“I think people who stand up for themselves, especially in the face of being told not to, are the kind of people this world needs more of.”
Ashish Patel didn’t know love could be so…sucky. After being dumped by his ex-girlfriend, his mojo goes AWOL. Even worse, his parents are annoyingly, smugly confident they could find him a better match. So, in a moment of weakness, Ash challenges them to set him up. The Patels insist that Ashish date an Indian-American girl—under contract. Per subclause 1(a), he’ll be taking his date on “fun” excursions like visiting the Hindu temple and his eccentric Gita Auntie. Kill him now. How is this ever going to work?
Sweetie Nair is many things: a formidable track athlete who can outrun most people in California, a loyal friend, a shower-singing champion. Oh, and she’s also fat. To Sweetie’s traditional parents, this last detail is the kiss of death. Sweetie loves her parents, but she’s so tired of being told she’s lacking because she’s fat. She decides it’s time to kick off the Sassy Sweetie Project, where she’ll show the world (and herself) what she’s really made of.
Ashish and Sweetie both have something to prove. But with each date they realize there’s an unexpected magic growing between them. Can they find their true selves without losing each other?
Sandhya Menon has written what I think is one of the most well crafted YA books I’ve read in a long time. Even after finishing this book, my stomach involuntarily flutters when I think about it because this book has so much heart to it. There’s Something About Sweetie felt like a book my 16 year-old self desperately needed.
Sweetie Nair is the fastest runner at Piedmont High and could leave anyone in the dust. Coincidentally, Sweetie is also fat. She’s knows that when walking down the road people might make judgments about her based on her size, but she’s willing to prove everybody wrong. When her mother turns down the hot jock on Sweetie’s behalf, thinking that Sweetie isn’t good enough for him because of her size, she takes matters into her own hands. Wanting to prove to herself that her ability to find love isn’t tied down by her weight she propositions Ashish behind her parents back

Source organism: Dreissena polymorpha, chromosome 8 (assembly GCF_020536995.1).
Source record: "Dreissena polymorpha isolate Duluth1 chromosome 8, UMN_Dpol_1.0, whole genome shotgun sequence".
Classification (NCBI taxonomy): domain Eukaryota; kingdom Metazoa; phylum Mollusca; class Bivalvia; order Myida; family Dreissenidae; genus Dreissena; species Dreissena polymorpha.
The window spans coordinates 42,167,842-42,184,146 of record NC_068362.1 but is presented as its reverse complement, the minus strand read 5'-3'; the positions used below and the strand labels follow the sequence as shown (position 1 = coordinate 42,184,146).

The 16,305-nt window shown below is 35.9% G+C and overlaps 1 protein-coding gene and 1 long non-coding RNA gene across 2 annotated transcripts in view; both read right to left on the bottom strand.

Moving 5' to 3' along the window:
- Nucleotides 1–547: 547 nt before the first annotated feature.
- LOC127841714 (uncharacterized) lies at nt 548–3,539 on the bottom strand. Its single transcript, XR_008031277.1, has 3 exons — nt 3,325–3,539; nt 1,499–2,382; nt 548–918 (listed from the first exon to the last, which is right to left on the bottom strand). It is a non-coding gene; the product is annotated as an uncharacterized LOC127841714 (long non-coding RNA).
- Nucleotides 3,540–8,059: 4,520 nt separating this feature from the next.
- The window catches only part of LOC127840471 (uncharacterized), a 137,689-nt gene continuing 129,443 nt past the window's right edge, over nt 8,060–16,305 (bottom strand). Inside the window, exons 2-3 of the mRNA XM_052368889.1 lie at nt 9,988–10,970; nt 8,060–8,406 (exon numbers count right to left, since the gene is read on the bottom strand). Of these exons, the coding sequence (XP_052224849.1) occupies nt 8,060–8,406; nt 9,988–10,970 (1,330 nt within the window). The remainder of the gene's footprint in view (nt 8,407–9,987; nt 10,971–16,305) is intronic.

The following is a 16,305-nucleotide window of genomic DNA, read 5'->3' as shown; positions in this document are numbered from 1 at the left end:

Ashish Patel has never met a girl quite like Sweetie. Upon meeting her, Ashish cannot deny there’s something intriguing about her. Like Sweetie, Ashish comes to their new relationship with something to prove. After having recently been dumped by his first love, Ashish feels like he’s completely lost his mojo. The passionate and competitive side of him has gone completely dormant. He likes to hide behind a cocky smile, but really he’s feeling quite lonely and vulnerable. But even he can’t deny that being around someone as kind as Sweetie, isn’t changing him for the better.
This book is absolutely one of the best I’ve read that deals with body positivity and insecurities in narratives. Despite all the fatphobic messaging Sweetie is subjected too, she doesn’t want to change herself to keep people quiet. Ignoring these messages is easy enough, but much harder when they’re coming from inside your own house. Her own mother, while genuinely scared for Sweetie, thinks her life will be magically better if she was skinny. Not realizing that Sweetie is content and has everything she needs. I love how Sweetie’s mother wasn’t villainised, because it’s likely she has her own insidious voice she’s dealing with.
Ashish and Sweetie both have excellent characterization. I love that for once in a romance I enjoyed the dual perspective. Normally I do prefer just one perspective because I think it’s better not knowing what the other person is thinking. However I think that the representation here is so important and both perspectives were so needed to tell this story. Their dynamic was wholesome and sweet, and I loved watching them cross milestones in their relationship.
The only reason this book is shy of five stars is because this is a teenage romance that’s very fluffy. Generally I just prefer something more mature and angstier, but I’m also totally okay with this book being neither because I don’t really need to be seeing that from teenagers.
Books like this remind me why I shouldn’t let Young Adult Contemporary fall to the wayside. Nor should it get left behind by any reader who enjoys YA Contemporary. Intricate characterization and wonderful self-love and body positive stories is what I’m here for. I said that my 16 year-old self desperately needed this book, but even as an adult I treasured the message this story had.
Have you read any books by Sandhya Menon? I’d love to hear what you think of her writing and books!